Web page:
It was a jump into cold water – everything up to that point had been planned, organised and ran seamlessly from one chapter of my life to the next. It was exciting, but also frightening. I knew now I wanted to do something that involved communication – that was now clear. I spent the next few weeks, months reaching out to my network, writing emails and calling people, travelling. I was sure someone could use someone like me! But nothing happened and with every passing week the worry increased, and my financial buffer got smaller! But then I saw the position here at DESY as executive assistant to  the director general and sent in my application. 5am in the morning a few days later, I was just spending time at a friend’s place in New York City, the telephone rang asking me to come to interview.

 

In the end it all went very quickly. I have never regretted the decision – it has felt right from the start. Most of the time, my job doesn’t really feel like work at all, so that must mean that it’s right! I’m still near to the science that I love and can get to occasionally do little experiments which is a lot of fun, without having the pressure of having to publish or find my next job. My job as executive assistant involves supporting my boss as much as possible by doing all the things that he does not have time for, from researching and compiling information for him, sorting his emails, organising his schedule and that for our guests, organising, preparing and following up on meetings, and generally being the communication interface between him and the staff. I love that no day is like the other, I get to do the stuff I really enjoyed during my PhD like organising, travelling, meeting new and interesting people, and communicating why science is important and worth doing. I appreciate now that I am good with people and at establishing structures and processes that others can use to build up projects and networks. Lately, my focus has shifted to more strategic work, which is a step I am enjoying very much. And after all that there is still scope and the freedom to do things such as evening lectures at the DESY Science Café and organising aid for refugees. It’s just a lot of fun!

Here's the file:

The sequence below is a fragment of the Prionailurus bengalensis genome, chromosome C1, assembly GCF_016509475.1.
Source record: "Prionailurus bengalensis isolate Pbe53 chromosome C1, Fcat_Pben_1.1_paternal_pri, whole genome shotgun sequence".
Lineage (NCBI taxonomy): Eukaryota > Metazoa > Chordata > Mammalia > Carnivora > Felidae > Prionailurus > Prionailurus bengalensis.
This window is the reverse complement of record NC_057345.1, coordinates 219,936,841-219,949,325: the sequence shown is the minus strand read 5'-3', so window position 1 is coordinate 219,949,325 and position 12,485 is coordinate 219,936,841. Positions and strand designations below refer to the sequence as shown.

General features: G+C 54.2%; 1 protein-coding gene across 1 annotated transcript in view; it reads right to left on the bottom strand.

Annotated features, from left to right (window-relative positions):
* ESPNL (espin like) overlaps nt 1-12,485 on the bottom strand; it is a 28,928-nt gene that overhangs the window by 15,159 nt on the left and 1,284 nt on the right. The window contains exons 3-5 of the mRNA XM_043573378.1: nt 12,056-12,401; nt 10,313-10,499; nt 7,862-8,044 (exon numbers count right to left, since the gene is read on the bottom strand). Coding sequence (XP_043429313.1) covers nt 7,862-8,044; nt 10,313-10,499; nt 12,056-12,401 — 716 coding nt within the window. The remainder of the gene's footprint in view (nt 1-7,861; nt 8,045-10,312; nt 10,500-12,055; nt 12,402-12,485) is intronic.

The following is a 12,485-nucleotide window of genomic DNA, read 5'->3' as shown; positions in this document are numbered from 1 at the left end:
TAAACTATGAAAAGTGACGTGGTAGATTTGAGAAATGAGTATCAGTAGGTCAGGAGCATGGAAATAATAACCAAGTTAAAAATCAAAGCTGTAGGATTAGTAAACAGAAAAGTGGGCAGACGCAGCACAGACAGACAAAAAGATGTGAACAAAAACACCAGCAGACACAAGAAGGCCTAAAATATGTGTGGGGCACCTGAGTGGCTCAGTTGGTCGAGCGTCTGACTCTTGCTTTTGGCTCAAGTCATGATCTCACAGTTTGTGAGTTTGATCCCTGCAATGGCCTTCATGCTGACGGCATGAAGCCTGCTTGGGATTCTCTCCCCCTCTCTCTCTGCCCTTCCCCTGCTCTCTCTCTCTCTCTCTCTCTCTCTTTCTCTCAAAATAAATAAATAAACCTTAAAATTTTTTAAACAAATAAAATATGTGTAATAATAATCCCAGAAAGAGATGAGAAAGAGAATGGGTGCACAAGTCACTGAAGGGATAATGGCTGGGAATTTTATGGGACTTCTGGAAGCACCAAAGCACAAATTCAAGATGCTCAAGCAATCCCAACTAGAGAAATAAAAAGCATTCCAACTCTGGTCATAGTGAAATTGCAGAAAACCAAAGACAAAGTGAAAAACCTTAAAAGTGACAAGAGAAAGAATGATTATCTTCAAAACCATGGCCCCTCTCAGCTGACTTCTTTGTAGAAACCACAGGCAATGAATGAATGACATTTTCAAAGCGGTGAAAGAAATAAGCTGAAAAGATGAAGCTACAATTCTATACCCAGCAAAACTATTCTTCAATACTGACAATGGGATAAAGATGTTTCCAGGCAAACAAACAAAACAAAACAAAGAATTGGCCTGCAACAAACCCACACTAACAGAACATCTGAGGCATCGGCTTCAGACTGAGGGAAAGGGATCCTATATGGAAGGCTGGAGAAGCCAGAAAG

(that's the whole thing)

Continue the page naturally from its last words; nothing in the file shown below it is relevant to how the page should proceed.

I didn’t leave research because of the lack of women in physics – I almost never felt disadvantaged. I guess every woman experiences some moments that are uncalled for, but then again I would argue that the occasional idiot can be found everywhere, not only in physics. However, I’m well aware that I only ever worked with one female professor during all of my studies and never shared the lab with another woman. And that does make for a different kind of working environment. After about two weeks at the patent law firm, I suddenly realised I hadn’t had a single comment in that time about the way I dressed. While I was doing research there was always some comment about what I was wearing (if it wasn’t jeans) and I know others who never would wear a skirt to work because of that. And that’s a real shame. Of course, we all have our prejudices, even as women, but I think once we have more women in science, and physics in particular, it will help. That’s another reason I like to talk about my science at the Science Café. Hopefully they will go home afterwards and think about quantum physics and not that a woman was giving the talk.”